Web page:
That downside will doubtless arrive soon enough to kick us in the balls. Let's enjoy it while we can, for it's not every day that you see something you are interested in redefined. This Rangers doesn't so much have unpredictable defenders as no defenders at all - the sight of Danny Wilson running the length of the pitch against Peterhead before firing in a blocked shot pretty much sums up the attitude to the back four - athletic, quick, mobile, adventurous. the Row Z clearance is, for better or worse, a relic which we see only very rarely, like a decent Graham Spiers article or a factual report on Rangers out of Pacific Quay. This Rangers doesn't have hard working, back tracking wingers - well it does, but they can also attack, which is where the similarity with such previous incarnations of this idea, such as Hamed Namouchi, end.
When Talking Heads toured their Speaking in Tongues record in 1983, few at the time realised they were redefining what a rock show could be. When the Bauhaus redefined the everyday utensil to blend form and function in clean, efficient lines, only the cognoscenti recognised the cultural paradigm shift which was occurring. The fans in the stands at Ibrox this season, unless unusually blinkered even for a Bluenose, cannot fail to have realised they are witness to an experiment in our club's history which, successful or otherwise, we're unlikely to see repeated for a long time
No doubt some aspects of this clash will remain the same - there seems no way for us, at least, to scrape the less savoury aspect of the clash off our collective shoes. Last Sunday, the only thing anyone could have objected to about our songbook was that singing 'The Blue Sea of Ibrox' at Hampden has a faintly surreal aspect to it, but it sounded great just the same. Fingers crossed no one gives haters more ammo to fire at us.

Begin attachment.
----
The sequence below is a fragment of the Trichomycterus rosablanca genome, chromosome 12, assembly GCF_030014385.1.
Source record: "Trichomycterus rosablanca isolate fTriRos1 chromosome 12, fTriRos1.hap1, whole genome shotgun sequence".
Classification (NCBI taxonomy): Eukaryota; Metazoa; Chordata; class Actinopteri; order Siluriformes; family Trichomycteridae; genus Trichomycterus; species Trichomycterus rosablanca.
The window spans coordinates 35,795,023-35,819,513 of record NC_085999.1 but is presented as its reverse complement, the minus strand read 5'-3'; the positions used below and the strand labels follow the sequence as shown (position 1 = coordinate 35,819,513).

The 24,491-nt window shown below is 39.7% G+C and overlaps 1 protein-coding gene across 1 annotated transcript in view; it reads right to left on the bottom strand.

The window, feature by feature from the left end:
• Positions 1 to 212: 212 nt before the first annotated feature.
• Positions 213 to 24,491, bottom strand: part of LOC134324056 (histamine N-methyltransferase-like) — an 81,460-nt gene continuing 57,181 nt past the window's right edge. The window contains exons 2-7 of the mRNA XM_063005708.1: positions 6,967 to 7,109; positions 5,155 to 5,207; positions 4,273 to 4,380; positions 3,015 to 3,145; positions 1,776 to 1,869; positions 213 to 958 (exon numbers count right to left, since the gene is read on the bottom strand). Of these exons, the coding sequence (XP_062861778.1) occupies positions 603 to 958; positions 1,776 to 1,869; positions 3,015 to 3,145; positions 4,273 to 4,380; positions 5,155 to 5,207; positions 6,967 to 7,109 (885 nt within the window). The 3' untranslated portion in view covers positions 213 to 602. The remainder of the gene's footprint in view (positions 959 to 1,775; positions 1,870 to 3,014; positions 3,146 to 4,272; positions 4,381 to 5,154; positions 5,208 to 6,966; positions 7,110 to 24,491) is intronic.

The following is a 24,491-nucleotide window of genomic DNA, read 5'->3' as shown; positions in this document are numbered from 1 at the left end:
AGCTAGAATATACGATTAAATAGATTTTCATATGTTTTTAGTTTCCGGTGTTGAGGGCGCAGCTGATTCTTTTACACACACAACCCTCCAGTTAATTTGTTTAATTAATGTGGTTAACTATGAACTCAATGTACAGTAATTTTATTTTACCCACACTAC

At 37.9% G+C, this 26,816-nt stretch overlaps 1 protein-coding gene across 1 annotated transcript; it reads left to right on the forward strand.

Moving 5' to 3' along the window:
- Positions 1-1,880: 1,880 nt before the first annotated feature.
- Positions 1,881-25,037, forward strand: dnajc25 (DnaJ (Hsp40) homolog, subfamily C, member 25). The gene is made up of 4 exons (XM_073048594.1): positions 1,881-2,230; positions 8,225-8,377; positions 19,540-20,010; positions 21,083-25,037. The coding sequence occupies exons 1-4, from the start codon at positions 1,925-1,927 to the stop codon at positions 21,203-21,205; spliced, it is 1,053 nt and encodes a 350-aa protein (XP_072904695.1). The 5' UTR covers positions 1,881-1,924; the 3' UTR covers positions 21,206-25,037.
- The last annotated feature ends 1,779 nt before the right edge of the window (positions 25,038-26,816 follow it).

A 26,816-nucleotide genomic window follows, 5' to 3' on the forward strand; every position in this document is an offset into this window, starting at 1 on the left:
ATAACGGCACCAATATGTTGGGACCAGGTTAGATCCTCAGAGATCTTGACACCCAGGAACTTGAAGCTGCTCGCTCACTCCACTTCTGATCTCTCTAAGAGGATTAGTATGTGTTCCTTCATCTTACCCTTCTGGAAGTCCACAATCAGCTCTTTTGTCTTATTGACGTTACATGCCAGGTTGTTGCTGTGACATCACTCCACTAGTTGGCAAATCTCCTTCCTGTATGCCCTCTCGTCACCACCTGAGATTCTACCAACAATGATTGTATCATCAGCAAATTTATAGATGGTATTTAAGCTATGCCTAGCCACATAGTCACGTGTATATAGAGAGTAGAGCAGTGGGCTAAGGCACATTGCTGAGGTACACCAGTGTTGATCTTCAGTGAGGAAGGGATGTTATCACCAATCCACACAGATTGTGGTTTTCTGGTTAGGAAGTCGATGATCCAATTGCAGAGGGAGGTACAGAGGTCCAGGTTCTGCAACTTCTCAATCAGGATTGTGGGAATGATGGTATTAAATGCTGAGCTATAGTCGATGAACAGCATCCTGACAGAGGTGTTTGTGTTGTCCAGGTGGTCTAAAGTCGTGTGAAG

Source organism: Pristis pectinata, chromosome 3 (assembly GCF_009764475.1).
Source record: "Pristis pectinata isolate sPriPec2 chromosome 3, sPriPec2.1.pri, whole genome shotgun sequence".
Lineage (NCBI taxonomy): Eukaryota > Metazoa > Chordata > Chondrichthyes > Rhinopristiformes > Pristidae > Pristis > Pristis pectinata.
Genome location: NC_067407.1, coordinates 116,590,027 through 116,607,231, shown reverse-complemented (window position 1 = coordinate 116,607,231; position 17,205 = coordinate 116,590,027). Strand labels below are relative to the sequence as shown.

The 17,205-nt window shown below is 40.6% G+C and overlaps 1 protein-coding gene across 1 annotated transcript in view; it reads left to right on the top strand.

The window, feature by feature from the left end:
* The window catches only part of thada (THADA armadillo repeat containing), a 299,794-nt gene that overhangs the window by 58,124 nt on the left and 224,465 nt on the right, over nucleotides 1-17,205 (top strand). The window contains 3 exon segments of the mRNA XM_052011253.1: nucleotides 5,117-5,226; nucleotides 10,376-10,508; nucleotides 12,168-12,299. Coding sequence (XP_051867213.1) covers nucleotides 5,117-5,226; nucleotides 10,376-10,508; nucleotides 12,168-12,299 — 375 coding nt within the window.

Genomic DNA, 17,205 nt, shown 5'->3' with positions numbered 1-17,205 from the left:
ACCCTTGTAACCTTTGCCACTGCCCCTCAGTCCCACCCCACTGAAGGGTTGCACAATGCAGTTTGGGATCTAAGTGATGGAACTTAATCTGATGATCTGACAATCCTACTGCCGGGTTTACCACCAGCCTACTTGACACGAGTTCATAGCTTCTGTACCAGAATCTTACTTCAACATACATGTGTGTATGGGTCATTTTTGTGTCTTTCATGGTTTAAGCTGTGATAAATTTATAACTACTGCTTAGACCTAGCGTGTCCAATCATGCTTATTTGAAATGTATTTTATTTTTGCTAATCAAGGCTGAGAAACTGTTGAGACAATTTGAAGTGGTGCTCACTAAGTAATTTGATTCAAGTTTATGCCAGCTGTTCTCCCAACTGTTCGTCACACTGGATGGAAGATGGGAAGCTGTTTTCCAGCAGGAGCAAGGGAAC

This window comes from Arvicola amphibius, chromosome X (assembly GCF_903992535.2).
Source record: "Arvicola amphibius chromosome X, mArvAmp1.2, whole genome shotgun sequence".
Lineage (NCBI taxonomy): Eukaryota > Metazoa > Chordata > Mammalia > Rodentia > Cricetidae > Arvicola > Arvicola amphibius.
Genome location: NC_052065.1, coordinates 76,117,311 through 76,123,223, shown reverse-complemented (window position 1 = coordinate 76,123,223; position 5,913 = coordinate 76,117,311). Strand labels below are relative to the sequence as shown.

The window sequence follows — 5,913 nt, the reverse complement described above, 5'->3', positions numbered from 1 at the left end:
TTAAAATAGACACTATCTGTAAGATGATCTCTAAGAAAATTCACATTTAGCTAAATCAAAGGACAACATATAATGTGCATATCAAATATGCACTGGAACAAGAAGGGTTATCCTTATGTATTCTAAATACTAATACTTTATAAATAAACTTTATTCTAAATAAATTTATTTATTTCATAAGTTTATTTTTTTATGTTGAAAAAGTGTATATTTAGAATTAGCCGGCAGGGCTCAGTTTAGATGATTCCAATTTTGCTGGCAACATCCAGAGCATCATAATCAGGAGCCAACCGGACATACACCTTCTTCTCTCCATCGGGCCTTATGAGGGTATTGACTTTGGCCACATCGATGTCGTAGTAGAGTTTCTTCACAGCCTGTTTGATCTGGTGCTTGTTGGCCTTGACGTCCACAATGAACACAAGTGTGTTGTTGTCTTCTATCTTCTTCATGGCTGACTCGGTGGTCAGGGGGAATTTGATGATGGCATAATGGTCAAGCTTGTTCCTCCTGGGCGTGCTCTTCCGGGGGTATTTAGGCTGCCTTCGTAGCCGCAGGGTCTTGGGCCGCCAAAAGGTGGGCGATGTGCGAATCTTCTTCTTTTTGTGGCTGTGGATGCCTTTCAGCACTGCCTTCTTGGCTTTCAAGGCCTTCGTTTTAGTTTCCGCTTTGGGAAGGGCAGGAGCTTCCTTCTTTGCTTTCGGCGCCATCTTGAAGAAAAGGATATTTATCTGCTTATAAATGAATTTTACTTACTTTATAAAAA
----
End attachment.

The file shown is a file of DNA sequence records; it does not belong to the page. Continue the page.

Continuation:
That aside, it's a great time to be a Bear. Having lived through the Souness Revolution as a teenager, I can say I haven't been so interested in watching our team for a long, long time. The Scott Brown rule book of Scottish football is torn up when we play, and, unlike the brief Le Guen interregnum, this time the whole club appears to have bought into the revolutionary ethos. Heady days, then, as the New Model Rangers confronts the oldest monolith of them all, an Old Firm game.
We have a chance, and that's more than we could say last year. Our team is attractive all over the park. Tavernier and Wallace have redefined the full back slot, and while they may have their bohemian wings clipped a little next year, let's savour their soaring, free play this season.
Halliday is still, for me, trying too hard - I think when he gets comfortable with (i.e. forgets about) being a fan in a strip and focuses 100% on his game he'll be a class higher than the already quality player we've seen. But who can criticise him for being excited at donning a Blue Strip! Andy Halliday - he's one of our own.
Barrie McKay, who glides smoothly over the pitch as though powered by hybrid technology and who caresses the ball as if he has feathers in his boots, will trouble any defence, lightweight physique or not. Miller is rejuvenated, a David Weir for the 2010's and someone who is clearly set for a career in the Ibrox boot room Warburton is creating. Yesterday's news of Harry Forrester's belated injury is disappointing but we're still in better shape than before last year's League Cup semi.
We may not win, but - we have a chance. Not exactly the battle fever, but in the one step at at time, carefully constructed revolution we are at last on, that'll do for me. Come on The Bears!
Discuss this article
Enjoyed this analysis? Disagree entirely? Found a spelling mistake? Whatever your opinion, it's welcome on our popular and friendly message-board.